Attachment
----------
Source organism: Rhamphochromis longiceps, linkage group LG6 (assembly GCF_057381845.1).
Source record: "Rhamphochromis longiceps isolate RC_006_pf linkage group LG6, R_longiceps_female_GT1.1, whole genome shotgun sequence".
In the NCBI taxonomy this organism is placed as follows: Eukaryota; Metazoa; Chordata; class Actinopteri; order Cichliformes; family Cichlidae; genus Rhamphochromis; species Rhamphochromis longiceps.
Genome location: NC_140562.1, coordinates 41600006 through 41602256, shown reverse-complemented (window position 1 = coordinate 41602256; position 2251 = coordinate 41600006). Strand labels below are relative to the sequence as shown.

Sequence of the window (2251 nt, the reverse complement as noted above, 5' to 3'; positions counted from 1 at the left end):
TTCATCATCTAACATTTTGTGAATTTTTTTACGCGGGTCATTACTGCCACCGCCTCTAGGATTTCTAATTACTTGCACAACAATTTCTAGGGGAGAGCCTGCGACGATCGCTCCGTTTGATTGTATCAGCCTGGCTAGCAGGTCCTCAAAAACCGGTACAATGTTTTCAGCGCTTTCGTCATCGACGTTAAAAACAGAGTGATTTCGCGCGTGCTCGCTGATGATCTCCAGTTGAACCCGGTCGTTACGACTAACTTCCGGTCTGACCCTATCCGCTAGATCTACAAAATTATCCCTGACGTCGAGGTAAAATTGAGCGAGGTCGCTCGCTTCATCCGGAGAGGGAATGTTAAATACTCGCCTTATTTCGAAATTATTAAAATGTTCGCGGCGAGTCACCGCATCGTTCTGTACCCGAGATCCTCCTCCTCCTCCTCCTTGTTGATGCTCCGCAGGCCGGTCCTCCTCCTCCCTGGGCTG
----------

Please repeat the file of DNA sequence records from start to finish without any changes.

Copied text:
Source organism: Rhamphochromis longiceps, linkage group LG6 (assembly GCF_057381845.1).
Source record: "Rhamphochromis longiceps isolate RC_006_pf linkage group LG6, R_longiceps_female_GT1.1, whole genome shotgun sequence".
In the NCBI taxonomy this organism is placed as follows: Eukaryota; Metazoa; Chordata; class Actinopteri; order Cichliformes; family Cichlidae; genus Rhamphochromis; species Rhamphochromis longiceps.
Genome location: NC_140562.1, coordinates 41600006 through 41602256, shown reverse-complemented (window position 1 = coordinate 41602256; position 2251 = coordinate 41600006). Strand labels below are relative to the sequence as shown.

Sequence of the window (2251 nt, the reverse complement as noted above, 5' to 3'; positions counted from 1 at the left end):
TTCATCATCTAACATTTTGTGAATTTTTTTACGCGGGTCATTACTGCCACCGCCTCTAGGATTTCTAATTACTTGCACAACAATTTCTAGGGGAGAGCCTGCGACGATCGCTCCGTTTGATTGTATCAGCCTGGCTAGCAGGTCCTCAAAAACCGGTACAATGTTTTCAGCGCTTTCGTCATCGACGTTAAAAACAGAGTGATTTCGCGCGTGCTCGCTGATGATCTCCAGTTGAACCCGGTCGTTACGACTAACTTCCGGTCTGACCCTATCCGCTAGATCTACAAAATTATCCCTGACGTCGAGGTAAAATTGAGCGAGGTCGCTCGCTTCATCCGGAGAGGGAATGTTAAATACTCGCCTTATTTCGAAATTATTAAAATGTTCGCGGCGAGTCACCGCATCGTTCTGTACCCGAGATCCTCCTCCTCCTCCTCCTTGTTGATGCTCCGCAGGCCGGTCCTCCTCCTCCCTGGGCTG